How to find a tennis coach? Finding a quality tennis coach can be a difficult task. Therefore we provide you with objective criteria to evaluate the candidates.
As a general rule of thumb: Do not listen to what people say, look at their accomplishments!
For example, many coaches will lie by claiming to have worked with professional players because they know many people are impressed by hearing big names.
To avoid any costly mistakes, any final decision needs to be made based on solid and objective research information to evaluate the potential coach.
Factors such as a coach’s:
- Level of Education
- Work Ethic
- Career Achievements (if any)
form the basis for the coach’s evaluation and facilitate the decision-making process.
At the end of the day you have to decide which criteria are most important to you, also referred to as the minimum requirements.
Find A Tennis Coach Example: Determine Minimum Requirements
- Bachelor’s in Exercise Science (or related)
- USPTR certified: Professional 1 level
- Highly committed
- Continuously improves player rankings
- Previously coached top 50 national junior players
- Former NCAA Division I college player
Level of Education
When it comes to education take a look at the potential coach’s completed level of education and if he or she received the certification from an accredited institution.
Why is that important you may ask?
The coach’s completed level of education by an accredited institution is significant since it is objective, meaning the candidate met established university minimum requirements, and for most people it is the foundation for a successful career.
It also means that the potential coach had the determination to get through 4+ years of university classes. It means that they set out to achieve something and they started and finished the job.
Furthermore, if someone has a Bachelor’s degree in Exercise Science (or related) from an accredited US university then he/she has been exposed to:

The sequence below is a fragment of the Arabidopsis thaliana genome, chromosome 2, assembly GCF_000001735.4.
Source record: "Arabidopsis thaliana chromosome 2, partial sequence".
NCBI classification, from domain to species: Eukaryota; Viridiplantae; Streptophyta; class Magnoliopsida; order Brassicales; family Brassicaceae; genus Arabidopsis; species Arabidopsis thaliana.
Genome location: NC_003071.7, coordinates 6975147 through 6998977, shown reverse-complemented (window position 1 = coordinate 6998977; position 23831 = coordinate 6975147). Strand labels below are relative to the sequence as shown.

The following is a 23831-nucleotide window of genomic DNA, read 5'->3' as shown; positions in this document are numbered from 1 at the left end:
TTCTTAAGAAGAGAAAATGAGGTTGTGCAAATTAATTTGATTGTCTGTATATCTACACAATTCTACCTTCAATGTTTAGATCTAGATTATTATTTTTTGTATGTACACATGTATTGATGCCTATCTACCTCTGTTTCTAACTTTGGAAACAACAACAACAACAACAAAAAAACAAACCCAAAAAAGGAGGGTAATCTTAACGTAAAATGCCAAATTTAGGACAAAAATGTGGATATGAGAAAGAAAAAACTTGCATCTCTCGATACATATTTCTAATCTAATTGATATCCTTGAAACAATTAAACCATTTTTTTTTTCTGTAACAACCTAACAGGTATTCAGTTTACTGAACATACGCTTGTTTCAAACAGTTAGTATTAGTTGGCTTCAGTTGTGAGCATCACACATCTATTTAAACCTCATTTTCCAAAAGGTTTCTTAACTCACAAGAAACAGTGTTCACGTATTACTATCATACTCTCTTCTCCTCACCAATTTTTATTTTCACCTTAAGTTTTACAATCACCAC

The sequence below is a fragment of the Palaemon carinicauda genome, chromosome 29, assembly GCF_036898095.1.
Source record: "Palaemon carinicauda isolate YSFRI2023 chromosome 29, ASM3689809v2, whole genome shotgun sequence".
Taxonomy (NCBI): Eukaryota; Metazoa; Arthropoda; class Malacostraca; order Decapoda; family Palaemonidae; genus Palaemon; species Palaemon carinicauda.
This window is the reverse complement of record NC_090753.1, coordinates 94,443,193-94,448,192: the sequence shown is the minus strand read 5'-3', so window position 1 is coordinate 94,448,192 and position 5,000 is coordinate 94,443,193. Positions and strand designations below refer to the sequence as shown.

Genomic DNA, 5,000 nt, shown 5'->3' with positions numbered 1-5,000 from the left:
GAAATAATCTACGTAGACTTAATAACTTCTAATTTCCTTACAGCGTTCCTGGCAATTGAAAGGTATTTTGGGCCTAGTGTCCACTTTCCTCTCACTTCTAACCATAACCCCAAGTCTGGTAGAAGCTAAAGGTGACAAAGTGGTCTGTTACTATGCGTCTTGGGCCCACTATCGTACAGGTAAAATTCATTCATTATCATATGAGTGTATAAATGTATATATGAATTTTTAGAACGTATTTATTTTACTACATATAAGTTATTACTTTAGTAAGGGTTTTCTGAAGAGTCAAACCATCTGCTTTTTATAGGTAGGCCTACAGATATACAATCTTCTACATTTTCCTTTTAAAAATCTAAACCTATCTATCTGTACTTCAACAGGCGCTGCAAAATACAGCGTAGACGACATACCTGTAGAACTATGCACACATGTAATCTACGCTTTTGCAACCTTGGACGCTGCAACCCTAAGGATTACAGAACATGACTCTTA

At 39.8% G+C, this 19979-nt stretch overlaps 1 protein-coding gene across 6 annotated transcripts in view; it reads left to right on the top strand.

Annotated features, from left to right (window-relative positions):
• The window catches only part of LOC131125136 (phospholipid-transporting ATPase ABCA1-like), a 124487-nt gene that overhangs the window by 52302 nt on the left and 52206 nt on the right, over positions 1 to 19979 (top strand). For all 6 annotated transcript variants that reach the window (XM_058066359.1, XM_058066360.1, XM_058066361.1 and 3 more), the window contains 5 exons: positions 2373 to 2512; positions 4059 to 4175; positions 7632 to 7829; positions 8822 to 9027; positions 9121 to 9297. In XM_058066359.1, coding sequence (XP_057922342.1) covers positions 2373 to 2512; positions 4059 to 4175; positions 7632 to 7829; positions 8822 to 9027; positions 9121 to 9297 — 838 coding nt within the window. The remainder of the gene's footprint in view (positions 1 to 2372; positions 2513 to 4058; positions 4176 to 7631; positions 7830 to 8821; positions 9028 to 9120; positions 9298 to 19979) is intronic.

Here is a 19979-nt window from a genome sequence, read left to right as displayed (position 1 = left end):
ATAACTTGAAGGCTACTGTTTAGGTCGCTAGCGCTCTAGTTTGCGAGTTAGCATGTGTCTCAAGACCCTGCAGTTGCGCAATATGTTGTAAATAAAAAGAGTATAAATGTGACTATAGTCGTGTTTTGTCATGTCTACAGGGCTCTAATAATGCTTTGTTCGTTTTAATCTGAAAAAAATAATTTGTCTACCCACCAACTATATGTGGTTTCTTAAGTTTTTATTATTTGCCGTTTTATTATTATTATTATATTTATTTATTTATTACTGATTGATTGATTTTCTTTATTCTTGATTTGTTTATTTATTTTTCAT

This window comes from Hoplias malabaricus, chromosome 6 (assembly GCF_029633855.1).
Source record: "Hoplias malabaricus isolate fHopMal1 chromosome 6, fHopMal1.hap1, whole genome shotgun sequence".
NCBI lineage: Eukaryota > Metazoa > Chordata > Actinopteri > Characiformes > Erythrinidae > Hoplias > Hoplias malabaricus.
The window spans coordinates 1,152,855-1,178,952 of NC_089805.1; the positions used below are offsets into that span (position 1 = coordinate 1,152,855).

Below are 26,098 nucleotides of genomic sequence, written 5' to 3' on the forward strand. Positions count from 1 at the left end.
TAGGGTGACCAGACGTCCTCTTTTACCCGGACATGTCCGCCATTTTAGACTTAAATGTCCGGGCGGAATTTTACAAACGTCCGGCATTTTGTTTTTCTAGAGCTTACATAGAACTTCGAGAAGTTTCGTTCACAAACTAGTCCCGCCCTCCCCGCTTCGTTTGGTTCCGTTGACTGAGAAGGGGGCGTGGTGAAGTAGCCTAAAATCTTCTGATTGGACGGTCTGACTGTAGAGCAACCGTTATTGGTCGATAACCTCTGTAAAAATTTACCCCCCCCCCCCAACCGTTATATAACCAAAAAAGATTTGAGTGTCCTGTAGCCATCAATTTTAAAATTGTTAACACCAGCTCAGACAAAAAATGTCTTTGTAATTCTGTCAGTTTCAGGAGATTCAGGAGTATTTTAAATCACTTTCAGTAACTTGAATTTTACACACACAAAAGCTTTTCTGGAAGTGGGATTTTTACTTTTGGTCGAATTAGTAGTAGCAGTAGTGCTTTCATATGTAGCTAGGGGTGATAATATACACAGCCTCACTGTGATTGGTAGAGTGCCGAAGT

- Exercise physiology
On the other hand it doesn’t mean that someone with a degree is a genius and someone without one is an idiot but it is one criterion that helps you to find a tennis coach you are looking for.
So, how can you verify if someone truly has a degree? All you need to do is request an Official Transcript from the potential coach. All the coach needs from you is your name and address.
The coach will get in touch with the university, request that the official transcript be sent to your address, and pay a fee (usually, $10-$15) to the university.
You will receive a sealed envelope by the university in the mail within a few days with the official transcript, which will show the individual’s name, courses taken each semester, grades attained, and overall grade point average (GPA).
If you are not sure if a university is accredited you can check out a new database of accredited academic institutions, posted by the U.S. Department of Education at http://www.ope.ed.gov/accreditation.
- Is the tennis coach certified by a national tennis teaching organization (e.g. USPTA or USPTR)?
- How many certifications does he/she have?
- What level did they accomplish?
Again, it doesn’t mean that certified tennis coaches are “better” than someone without a license but it is an indication that they take teaching seriously.
If a tennis coach possess more than one license means that he/she is open to different ways/methods to accomplish something – being open-minded to different approaches.
Find A Tennis Coach In Your Area
Also, most national teaching organizations allow you to search for tennis coaches in your neighborhood or by other criteria you deem important.
For example USPTR’s “Find-a-Pro” or USPTA’s “Find-a-Coach”.
Almost every person you talk to on the circuit is a genius and has coached top 10 players and of course can help you…but then reality sets in.
Tennis is one of the few sports worldwide, where unqualified coaches can keep well-paying jobs for years because being successful is not a necessity in order to keep the job but knowing the right folks is.
If it was for their coaching ability or work ethic most of these tennis coaches would have been fired long ago.
If you get a chance, observe a training session and look for the following:
How the tennis coach does his/her job?
- is he/she on time?
- does their approach make sense to you?
- Do they have a plan for what they try to accomplish or do they just do the same routine all the time?
- Are they engaging when they teach – do you feel the coach cares if the student learns something
Now, why are these things important you may ask?
Being on time is a matter of respect and discipline.
Player development is a complex step-by-step process, like building a house, which needs to make sense (e.g. 1st developing comprehensive stroke production).
If the coach has a plan for player development shows that he/she took the time to sit down, think about what they want to accomplish and find ways to implement a desired outcome.